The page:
9. The Decent Homes Programme was launched in 2000 by the Department for Communities and Local Government to improve the condition of homes for social housing tenants and vulnerable households in non-decent private sector accommodation. It aims to improve insulation and heating, and provide modern facilities, through setting policy and exercising oversight of local authorities and Registered Social Landlords. It also seeks to encourage compliance by social landlords with standards relating directly to fuel poverty. The Programme established the Decent Home Standard (the Standard) as a minimum threshold below which no property should fall. The Standard aims to make homes warm, wind- and weather-tight, and with reasonably modern facilities and a reasonable degree of thermal comfort with efficient heating and effective insulation.

10. In 2000, the Department set a target for all social housing managed by local authorities and Registered Social Landlords to be decent by 2010. In 2002, it set a second target for increasing the proportion of vulnerable households in private sector accommodation who lived in decent homes to 70 per cent by 2010, and 75 per cent by 2020.

11. The NAO found that as at April 2009, 86 per cent of homes in the social sector were classed as decent compared to 39 per cent in April 2001, with the number of non-decent social households having fallen approximately 1.1 million during the period. However, the original target was that all social sector homes would be decent by 2010. The Department estimates that 92 per cent of social housing will meet the standard by 2010, leaving 305,000 properties 'non-decent'. It estimates that 100 per cent decency will not be achieved until 2018-19, eight years later than planned.

12. The Department had made progress in improving private accommodation, with 68 per cent of vulnerable households in private sector accommodation living in decent homes as at April 2006, compared to 57 per cent in 2001. The introduction of the more demanding Housing Health and Safety Rating System in 2006, however, reduced the number of households in decent homes from 68 per cent to 61 per cent in April 2007. The energy efficiency of private sector accommodation has increased at a slower rate than in social housing stock.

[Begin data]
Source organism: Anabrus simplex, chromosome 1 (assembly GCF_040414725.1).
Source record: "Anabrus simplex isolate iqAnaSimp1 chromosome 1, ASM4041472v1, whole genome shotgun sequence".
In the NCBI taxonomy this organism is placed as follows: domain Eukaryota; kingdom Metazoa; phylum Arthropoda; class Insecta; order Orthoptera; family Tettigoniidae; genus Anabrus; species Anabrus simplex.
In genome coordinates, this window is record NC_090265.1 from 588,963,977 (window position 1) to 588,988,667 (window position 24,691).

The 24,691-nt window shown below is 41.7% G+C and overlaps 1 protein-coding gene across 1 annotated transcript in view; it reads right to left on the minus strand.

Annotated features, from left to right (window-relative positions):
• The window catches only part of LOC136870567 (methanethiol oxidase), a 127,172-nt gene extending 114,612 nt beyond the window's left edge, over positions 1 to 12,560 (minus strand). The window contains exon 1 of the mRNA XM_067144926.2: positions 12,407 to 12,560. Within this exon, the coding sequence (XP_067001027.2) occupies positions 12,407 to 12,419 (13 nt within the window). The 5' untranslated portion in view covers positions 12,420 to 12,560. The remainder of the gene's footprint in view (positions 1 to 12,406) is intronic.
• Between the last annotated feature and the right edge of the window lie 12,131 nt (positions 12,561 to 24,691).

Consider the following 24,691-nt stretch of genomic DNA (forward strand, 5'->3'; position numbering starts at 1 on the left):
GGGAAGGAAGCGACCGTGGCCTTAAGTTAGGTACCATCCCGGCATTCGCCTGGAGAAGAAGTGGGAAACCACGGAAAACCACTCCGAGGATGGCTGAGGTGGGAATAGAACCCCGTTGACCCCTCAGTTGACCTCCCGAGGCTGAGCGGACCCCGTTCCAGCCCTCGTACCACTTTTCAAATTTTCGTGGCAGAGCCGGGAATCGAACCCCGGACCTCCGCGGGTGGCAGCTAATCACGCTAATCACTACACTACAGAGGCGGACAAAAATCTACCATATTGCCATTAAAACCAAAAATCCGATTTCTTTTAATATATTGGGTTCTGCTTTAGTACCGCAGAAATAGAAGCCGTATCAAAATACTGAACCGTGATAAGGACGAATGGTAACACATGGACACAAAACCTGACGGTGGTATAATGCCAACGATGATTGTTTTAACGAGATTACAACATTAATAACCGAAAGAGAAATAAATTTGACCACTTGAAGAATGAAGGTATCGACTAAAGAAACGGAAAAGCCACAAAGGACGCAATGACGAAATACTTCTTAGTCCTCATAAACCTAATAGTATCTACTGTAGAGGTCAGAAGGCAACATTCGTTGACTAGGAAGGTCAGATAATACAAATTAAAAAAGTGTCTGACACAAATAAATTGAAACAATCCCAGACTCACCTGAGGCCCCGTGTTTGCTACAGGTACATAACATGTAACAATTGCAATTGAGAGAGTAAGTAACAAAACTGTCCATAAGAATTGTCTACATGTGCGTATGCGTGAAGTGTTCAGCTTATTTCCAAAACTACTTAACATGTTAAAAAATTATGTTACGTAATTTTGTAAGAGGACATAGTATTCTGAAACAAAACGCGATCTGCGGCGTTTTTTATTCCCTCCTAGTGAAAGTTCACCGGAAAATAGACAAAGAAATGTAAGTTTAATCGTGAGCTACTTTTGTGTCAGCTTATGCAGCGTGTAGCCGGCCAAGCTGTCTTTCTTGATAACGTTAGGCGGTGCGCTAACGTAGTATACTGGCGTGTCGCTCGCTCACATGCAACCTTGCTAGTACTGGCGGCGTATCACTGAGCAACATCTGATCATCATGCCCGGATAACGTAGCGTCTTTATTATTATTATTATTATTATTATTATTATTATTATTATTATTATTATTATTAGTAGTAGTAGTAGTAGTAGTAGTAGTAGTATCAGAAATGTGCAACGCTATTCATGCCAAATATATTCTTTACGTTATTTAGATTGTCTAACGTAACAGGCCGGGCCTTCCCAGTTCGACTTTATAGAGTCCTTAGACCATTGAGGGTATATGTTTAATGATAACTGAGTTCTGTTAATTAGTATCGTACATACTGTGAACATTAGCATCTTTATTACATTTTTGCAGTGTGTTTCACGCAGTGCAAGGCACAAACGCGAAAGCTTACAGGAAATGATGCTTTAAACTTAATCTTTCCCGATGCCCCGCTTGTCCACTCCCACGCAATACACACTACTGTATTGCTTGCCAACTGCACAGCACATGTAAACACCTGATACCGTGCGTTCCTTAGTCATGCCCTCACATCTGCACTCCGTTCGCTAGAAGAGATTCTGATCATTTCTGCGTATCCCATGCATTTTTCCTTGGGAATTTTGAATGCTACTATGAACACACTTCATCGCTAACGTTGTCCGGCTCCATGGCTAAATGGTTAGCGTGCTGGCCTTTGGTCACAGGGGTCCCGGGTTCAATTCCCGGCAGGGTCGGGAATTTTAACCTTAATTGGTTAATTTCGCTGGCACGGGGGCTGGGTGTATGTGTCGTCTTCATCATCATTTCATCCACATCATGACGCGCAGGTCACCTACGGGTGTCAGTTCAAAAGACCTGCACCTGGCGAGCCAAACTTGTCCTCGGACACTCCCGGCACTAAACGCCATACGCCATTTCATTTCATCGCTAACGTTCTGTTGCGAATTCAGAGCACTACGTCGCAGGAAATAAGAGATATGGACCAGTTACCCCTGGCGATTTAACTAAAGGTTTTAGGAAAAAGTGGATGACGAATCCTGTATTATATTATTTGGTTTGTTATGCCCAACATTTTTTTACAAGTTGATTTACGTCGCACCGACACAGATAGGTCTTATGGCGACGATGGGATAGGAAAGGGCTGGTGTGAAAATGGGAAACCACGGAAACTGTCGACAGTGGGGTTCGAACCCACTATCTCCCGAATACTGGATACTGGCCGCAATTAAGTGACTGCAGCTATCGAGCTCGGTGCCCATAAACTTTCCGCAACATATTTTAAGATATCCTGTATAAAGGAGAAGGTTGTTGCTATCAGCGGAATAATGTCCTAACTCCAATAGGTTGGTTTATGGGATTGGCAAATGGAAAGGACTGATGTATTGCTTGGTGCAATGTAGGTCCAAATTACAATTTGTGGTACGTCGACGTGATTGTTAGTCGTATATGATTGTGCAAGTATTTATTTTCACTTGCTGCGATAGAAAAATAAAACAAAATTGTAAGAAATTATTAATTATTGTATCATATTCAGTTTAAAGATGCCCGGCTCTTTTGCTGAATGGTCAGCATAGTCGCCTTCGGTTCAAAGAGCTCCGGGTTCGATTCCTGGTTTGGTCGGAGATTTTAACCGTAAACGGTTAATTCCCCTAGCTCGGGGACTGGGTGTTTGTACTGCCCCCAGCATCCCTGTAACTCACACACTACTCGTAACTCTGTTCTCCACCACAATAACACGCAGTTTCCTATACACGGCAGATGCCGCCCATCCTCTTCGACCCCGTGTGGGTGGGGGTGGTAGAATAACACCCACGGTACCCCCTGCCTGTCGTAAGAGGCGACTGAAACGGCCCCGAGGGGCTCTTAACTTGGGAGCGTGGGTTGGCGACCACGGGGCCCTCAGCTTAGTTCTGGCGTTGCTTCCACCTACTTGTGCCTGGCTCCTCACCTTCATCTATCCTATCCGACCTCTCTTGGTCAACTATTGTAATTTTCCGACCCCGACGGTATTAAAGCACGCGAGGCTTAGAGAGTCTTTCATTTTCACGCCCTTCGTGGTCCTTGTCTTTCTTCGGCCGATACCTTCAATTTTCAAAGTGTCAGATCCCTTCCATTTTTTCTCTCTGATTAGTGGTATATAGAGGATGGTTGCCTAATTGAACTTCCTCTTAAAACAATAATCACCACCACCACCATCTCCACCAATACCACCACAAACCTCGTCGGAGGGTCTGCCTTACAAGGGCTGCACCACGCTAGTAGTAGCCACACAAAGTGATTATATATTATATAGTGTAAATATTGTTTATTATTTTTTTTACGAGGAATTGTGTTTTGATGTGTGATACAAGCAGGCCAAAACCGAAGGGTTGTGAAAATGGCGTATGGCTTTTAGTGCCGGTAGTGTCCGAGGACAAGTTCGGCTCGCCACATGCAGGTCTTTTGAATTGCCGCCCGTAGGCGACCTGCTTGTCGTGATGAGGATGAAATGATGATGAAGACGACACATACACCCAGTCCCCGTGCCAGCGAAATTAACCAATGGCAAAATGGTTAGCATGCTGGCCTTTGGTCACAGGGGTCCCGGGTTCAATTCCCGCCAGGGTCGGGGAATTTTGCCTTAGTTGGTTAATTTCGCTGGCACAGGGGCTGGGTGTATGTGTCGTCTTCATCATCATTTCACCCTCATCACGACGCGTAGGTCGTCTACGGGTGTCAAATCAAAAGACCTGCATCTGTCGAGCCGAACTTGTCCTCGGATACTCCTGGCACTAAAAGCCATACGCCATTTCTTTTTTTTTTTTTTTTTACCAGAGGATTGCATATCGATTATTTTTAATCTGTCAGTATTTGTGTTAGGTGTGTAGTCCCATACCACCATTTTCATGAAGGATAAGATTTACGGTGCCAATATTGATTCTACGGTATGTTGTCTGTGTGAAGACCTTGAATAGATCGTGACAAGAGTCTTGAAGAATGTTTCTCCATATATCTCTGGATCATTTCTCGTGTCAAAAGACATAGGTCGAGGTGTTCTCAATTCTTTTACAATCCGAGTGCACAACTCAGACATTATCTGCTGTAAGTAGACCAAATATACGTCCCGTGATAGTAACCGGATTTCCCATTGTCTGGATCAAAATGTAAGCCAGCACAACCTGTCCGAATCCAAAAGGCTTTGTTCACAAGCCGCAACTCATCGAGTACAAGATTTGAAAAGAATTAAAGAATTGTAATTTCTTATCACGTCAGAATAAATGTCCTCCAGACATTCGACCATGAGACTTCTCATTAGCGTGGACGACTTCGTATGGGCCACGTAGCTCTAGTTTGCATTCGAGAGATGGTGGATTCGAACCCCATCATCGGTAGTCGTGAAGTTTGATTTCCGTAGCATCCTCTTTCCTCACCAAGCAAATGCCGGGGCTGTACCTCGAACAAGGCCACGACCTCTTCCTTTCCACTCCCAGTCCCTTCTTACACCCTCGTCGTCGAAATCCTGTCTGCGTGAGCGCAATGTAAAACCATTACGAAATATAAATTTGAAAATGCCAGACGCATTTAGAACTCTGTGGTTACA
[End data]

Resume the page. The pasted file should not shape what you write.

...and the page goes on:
Energy Efficiency

13. The Government has a target to improve residential energy efficiency in England by at least 20 per cent by 2010, from a year 2000 baseline. The NAO found that from 2000 to 2004, the latest year for which information was available at the time of our 2008 report, the rate of improvement in energy efficiency was 1.5 per cent per year, and if the trend continued at the same rate per year, by 2010 an improvement of around 15 per cent would be achieved. We assessed that energy efficiency improvements of around 2.4 per cent per year were required from 2004 onwards to reach the target.

14. The Department of Energy and Climate Change has targets for energy suppliers to promote energy efficiency measures to householders including insulation, low energy light-bulbs and high-efficiency appliances and boilers. It aims to achieve these by placing obligations on suppliers which require them to promote household energy efficiency measures to consumers. Suppliers can choose what mix of measures they promote. Suppliers meet the costs, but can recover some or all of them from customers. The current version of this obligation on suppliers is the Carbon Emissions Reduction Target (CERT), which has been in place since 2008. A new version of the obligation, called The Household Energy Supplier Obligation, is due to start in 2011 and run to 2020.

15. Previous versions of the obligation on suppliers, which the NAO examined in its 2008 report[5], were the Energy Efficiency Commitment Phase 1 (2002-05) and the Energy Efficiency Commitment Phase 2 (2005-08). In both phases of the Energy Efficiency Commitment, suppliers met their targets. The phase 1 target was to install or provide measures which would result in an energy saving over the lifetimes of the measures equivalent to 62 terawatt hours (TWh). By the end of phase 1, suppliers had installed or provided measures equivalent to 86.8 TWh, exceeding the target by 40 per cent. Suppliers also appeared at the time of our report to have exceeded their targets for the second phase, which concluded in March 2008, with provisional results suggesting suppliers had installed or provided measures equivalent to 185 TWh against a target of 130 TWh. Suppliers have relied heavily on insulation measures to achieve their energy efficiency targets. In the first phase 56 per cent of target savings came from insulation measures, 24 per cent from energy efficient lighting, 11 per cent from energy efficient appliances and 9 per cent from more efficient heating systems.